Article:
Day One at Harrow Way Community School

“Do you know what I’m going to do when I get home? I’m walking my dog and doing this – I’ll let my dog walk on my page and make footprints!”

Today we ran the first session of this year-long project, with Year 8 children from Harrow Way Community School, introducing them to ways of using art to explore and record. We are focusing on Ash Trees, but also incorporating the students’ experiences of the local environment as a whole.

Following introductions to me (Project Artist), Becky (ATU Education Officer), Andover Trees United and CAS (Chapel Arts Studios), we initiated a group discussion in response to the question ‘What Can Art Be?’. We wanted to get a sense of what the group understood art to be, and to begin a document that we could add to and update over the length of the project.

After sharing examples of my own artwork, and the ways I combine different media to document multi-sensory experiences of places, we took our sketchbooks outside onto the school field and began to experiment.

We focused on a group of trees to one side of the field, which included some fairly young ash trees, laid out the resources on a groundsheet, and invited the group to explore the area and record their experiences in their sketchbooks.

The group were encouraged to be playful and experiment, to combine rubbings, printing, text and found objects in ways that worked for them, whilst paying attention to their senses and their feelings.

“This is my first time doing art outside

“I loved collecting Ash leaves”

Each child will use a sketchbook or journal across the length of the project, both within and outside of the 3 project sessions facilitated by myself and Becky, so that they can keep a record of where their investigations take them.

At the end of the morning, we came back together in the classroom, to hear the students reflect on their experiences, share their artwork, and start to plan for our next session in February, when we will be walking to and working at nearby Charlton Lakes.

Central to this project is the belief in the need for the students themselves to be involved in the planning. We want to work with them to develop a project that gives them opportunities to learn about where they live, in ways that are fun, that involve all their senses and which places that learning within the context of global environmental issues and their local heritage.

Next week I will be working with Vernham Dean Gillum’s School. Please come back then for more updates, and get in touch if you would like to share your own stories, artwork or photographs relating to local Andover Ash trees.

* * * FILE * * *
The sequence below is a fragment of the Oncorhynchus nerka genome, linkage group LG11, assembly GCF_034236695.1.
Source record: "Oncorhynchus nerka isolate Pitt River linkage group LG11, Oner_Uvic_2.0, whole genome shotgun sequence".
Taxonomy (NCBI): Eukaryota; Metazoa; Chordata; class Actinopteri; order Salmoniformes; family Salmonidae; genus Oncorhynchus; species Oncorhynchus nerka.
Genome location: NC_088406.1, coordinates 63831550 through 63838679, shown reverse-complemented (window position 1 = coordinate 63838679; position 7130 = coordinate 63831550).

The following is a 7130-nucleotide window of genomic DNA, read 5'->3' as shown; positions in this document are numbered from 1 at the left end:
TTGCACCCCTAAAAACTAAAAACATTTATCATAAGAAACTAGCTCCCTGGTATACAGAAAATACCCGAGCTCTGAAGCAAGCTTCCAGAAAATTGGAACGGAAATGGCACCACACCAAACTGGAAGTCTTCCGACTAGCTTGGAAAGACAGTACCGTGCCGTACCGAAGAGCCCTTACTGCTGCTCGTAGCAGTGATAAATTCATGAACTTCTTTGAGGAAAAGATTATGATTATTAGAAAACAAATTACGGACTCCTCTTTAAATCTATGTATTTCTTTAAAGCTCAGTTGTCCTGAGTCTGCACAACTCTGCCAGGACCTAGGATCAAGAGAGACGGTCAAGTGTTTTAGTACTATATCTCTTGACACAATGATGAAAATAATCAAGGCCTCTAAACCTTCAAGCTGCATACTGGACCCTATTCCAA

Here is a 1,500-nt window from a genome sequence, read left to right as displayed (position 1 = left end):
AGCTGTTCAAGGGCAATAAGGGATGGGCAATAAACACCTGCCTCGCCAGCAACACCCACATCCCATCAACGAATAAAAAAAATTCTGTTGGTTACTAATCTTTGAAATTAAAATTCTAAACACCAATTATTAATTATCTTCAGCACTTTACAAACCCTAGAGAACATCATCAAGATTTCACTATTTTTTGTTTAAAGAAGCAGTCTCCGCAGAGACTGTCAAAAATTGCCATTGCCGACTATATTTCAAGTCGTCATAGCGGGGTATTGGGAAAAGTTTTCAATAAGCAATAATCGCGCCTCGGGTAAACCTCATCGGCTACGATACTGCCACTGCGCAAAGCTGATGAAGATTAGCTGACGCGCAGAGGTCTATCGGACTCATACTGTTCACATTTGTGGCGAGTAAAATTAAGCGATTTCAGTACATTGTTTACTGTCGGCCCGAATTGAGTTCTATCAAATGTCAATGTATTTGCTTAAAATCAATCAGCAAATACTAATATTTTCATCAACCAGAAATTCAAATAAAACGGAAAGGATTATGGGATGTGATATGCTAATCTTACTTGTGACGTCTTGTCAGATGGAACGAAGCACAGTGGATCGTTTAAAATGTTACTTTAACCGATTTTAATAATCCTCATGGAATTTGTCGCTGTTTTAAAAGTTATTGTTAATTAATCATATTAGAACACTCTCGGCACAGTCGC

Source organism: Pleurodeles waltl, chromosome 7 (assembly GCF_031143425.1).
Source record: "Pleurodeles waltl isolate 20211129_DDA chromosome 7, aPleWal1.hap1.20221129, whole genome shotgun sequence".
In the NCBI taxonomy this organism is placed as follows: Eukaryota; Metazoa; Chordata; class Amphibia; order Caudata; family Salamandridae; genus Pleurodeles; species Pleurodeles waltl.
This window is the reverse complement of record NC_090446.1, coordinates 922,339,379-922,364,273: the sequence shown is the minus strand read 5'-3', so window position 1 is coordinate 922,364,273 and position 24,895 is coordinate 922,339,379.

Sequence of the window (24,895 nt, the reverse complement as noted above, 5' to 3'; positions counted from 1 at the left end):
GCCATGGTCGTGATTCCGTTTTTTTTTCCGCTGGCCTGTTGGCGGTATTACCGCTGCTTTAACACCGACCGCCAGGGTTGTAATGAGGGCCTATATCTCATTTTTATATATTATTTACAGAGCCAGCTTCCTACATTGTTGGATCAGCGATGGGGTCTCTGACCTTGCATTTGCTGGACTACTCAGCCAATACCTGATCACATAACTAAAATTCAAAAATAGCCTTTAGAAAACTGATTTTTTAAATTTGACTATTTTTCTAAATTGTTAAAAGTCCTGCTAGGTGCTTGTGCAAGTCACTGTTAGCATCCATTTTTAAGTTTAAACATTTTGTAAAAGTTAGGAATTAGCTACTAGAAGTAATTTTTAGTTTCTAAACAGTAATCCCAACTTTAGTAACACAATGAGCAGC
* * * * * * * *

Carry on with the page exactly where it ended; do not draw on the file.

Introducing Ash Tree Stream

Ash Tree Stream is a one-year visual arts project, led by artist James Aldridge, in partnership with Andover Trees United, CAS (Chapel Arts Studios) and five schools in the Andover area:

Ash Tree Stream will enable children and staff to use visual arts processes to learn about Ash trees and Ash dieback disease, outside of the classroom, and within the context of local cultural heritage and climate change.

The project will provide an opportunity for children to meet and learn about the work of a professional artist, many of them for the first time. James will support the children to develop new artistic skills through documenting their experiences of Ash Trees and their place in their local heritage (Andover is thought to get its name from ‘‘on dubr’ meaning Ash Tree Stream).

New artwork by James and the children, along with project documentation, will be shared with the wider school community and the public, through an exhibition at the CAS exhibition space in central Andover in Summer 2020.

Together with Andover Trees United Education Officer Becky McGugan (funded through the Ernest Cook Trust), James will support teachers to explore the value of art within outdoor learning, as a way of enabling learning through the whole person – their body, emotions and imagination, as well as intellect.

After declaring a climate and ecological emergency earlier this year, and taking part in a recent National Assembly with Culture Declares Emergency, I am keen to use my work as an artist to promote awareness of the crises that we face, and what each of us can do about it.

This funding from Arts Council England and CAS will enable me to develop a new body of work through my own research into Ash trees and Ash Die-Back, and ways of working with schools/communities and their local trees that can be applied to other towns. This comes at a time when an appreciation of the need for and value of trees within our communities is increasing in the face of climate and ecological breakdown.

James Aldridge, Artist – October 2019

Please do come back and follow our progress here, and keep in touch on social media by searching for the #AshTreeStream hashtag.

If you would like to tell us about the Ash Trees in your area, or share your own Ash related artwork, we’d love to hear from you, just go to the Contact page and send us a message.

Thank you.